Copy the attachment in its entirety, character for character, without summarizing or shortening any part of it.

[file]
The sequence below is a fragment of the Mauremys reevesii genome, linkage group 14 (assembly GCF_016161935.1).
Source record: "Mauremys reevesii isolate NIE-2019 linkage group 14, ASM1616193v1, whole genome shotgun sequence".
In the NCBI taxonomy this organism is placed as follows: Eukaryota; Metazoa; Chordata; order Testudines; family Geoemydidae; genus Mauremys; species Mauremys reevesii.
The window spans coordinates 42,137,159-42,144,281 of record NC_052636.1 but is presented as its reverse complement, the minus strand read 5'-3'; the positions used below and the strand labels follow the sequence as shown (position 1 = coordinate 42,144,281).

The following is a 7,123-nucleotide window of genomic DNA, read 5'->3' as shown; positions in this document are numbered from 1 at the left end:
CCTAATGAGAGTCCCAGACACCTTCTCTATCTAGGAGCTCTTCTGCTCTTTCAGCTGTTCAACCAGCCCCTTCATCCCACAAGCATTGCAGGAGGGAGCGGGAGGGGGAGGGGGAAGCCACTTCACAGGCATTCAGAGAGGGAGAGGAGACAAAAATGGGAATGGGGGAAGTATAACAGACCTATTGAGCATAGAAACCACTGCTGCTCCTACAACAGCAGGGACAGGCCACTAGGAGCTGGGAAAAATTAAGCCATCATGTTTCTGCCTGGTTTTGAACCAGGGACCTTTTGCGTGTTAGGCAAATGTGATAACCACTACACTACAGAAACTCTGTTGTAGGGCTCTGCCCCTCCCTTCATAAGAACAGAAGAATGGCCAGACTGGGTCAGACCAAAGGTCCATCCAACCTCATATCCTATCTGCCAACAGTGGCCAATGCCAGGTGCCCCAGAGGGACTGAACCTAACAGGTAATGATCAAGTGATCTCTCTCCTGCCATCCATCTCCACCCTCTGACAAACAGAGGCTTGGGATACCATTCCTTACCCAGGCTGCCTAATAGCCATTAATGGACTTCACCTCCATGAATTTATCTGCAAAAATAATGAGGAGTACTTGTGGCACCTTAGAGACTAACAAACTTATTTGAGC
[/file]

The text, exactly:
The sequence below is a fragment of the Mauremys reevesii genome, linkage group 14 (assembly GCF_016161935.1).
Source record: "Mauremys reevesii isolate NIE-2019 linkage group 14, ASM1616193v1, whole genome shotgun sequence".
In the NCBI taxonomy this organism is placed as follows: Eukaryota; Metazoa; Chordata; order Testudines; family Geoemydidae; genus Mauremys; species Mauremys reevesii.
The window spans coordinates 42,137,159-42,144,281 of record NC_052636.1 but is presented as its reverse complement, the minus strand read 5'-3'; the positions used below and the strand labels follow the sequence as shown (position 1 = coordinate 42,144,281).

The following is a 7,123-nucleotide window of genomic DNA, read 5'->3' as shown; positions in this document are numbered from 1 at the left end:
CCTAATGAGAGTCCCAGACACCTTCTCTATCTAGGAGCTCTTCTGCTCTTTCAGCTGTTCAACCAGCCCCTTCATCCCACAAGCATTGCAGGAGGGAGCGGGAGGGGGAGGGGGAAGCCACTTCACAGGCATTCAGAGAGGGAGAGGAGACAAAAATGGGAATGGGGGAAGTATAACAGACCTATTGAGCATAGAAACCACTGCTGCTCCTACAACAGCAGGGACAGGCCACTAGGAGCTGGGAAAAATTAAGCCATCATGTTTCTGCCTGGTTTTGAACCAGGGACCTTTTGCGTGTTAGGCAAATGTGATAACCACTACACTACAGAAACTCTGTTGTAGGGCTCTGCCCCTCCCTTCATAAGAACAGAAGAATGGCCAGACTGGGTCAGACCAAAGGTCCATCCAACCTCATATCCTATCTGCCAACAGTGGCCAATGCCAGGTGCCCCAGAGGGACTGAACCTAACAGGTAATGATCAAGTGATCTCTCTCCTGCCATCCATCTCCACCCTCTGACAAACAGAGGCTTGGGATACCATTCCTTACCCAGGCTGCCTAATAGCCATTAATGGACTTCACCTCCATGAATTTATCTGCAAAAATAATGAGGAGTACTTGTGGCACCTTAGAGACTAACAAACTTATTTGAGC